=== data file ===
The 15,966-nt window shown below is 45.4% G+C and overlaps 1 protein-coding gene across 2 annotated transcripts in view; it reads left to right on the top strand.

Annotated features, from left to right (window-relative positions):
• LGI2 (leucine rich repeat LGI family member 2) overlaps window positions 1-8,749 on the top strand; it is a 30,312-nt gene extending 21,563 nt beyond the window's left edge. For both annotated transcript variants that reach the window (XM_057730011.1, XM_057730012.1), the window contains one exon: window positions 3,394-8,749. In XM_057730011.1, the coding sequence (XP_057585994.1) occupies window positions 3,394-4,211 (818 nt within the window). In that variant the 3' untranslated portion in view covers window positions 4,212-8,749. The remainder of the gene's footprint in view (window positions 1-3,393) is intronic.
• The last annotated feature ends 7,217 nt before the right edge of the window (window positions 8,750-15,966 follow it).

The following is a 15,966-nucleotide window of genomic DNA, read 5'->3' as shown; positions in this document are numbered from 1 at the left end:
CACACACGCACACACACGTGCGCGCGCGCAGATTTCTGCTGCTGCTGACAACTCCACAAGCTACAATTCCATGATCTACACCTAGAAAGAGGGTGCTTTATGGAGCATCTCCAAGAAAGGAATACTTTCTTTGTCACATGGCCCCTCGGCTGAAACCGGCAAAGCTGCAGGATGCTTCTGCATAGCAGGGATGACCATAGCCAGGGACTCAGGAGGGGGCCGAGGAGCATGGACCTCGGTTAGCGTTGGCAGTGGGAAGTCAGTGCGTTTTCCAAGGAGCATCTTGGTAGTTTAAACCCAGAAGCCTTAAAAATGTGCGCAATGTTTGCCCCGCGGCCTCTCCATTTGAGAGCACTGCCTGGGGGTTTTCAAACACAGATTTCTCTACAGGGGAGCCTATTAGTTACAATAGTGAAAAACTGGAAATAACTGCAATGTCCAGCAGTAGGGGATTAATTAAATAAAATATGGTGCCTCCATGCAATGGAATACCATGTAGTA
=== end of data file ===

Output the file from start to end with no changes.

The 15,966-nt window shown below is 45.4% G+C and overlaps 1 protein-coding gene across 2 annotated transcripts in view; it reads left to right on the top strand.

Annotated features, from left to right (window-relative positions):
• LGI2 (leucine rich repeat LGI family member 2) overlaps window positions 1-8,749 on the top strand; it is a 30,312-nt gene extending 21,563 nt beyond the window's left edge. For both annotated transcript variants that reach the window (XM_057730011.1, XM_057730012.1), the window contains one exon: window positions 3,394-8,749. In XM_057730011.1, the coding sequence (XP_057585994.1) occupies window positions 3,394-4,211 (818 nt within the window). In that variant the 3' untranslated portion in view covers window positions 4,212-8,749. The remainder of the gene's footprint in view (window positions 1-3,393) is intronic.
• The last annotated feature ends 7,217 nt before the right edge of the window (window positions 8,750-15,966 follow it).

The following is a 15,966-nucleotide window of genomic DNA, read 5'->3' as shown; positions in this document are numbered from 1 at the left end:
CACACACGCACACACACGTGCGCGCGCGCAGATTTCTGCTGCTGCTGACAACTCCACAAGCTACAATTCCATGATCTACACCTAGAAAGAGGGTGCTTTATGGAGCATCTCCAAGAAAGGAATACTTTCTTTGTCACATGGCCCCTCGGCTGAAACCGGCAAAGCTGCAGGATGCTTCTGCATAGCAGGGATGACCATAGCCAGGGACTCAGGAGGGGGCCGAGGAGCATGGACCTCGGTTAGCGTTGGCAGTGGGAAGTCAGTGCGTTTTCCAAGGAGCATCTTGGTAGTTTAAACCCAGAAGCCTTAAAAATGTGCGCAATGTTTGCCCCGCGGCCTCTCCATTTGAGAGCACTGCCTGGGGGTTTTCAAACACAGATTTCTCTACAGGGGAGCCTATTAGTTACAATAGTGAAAAACTGGAAATAACTGCAATGTCCAGCAGTAGGGGATTAATTAAATAAAATATGGTGCCTCCATGCAATGGAATACCATGTAGTA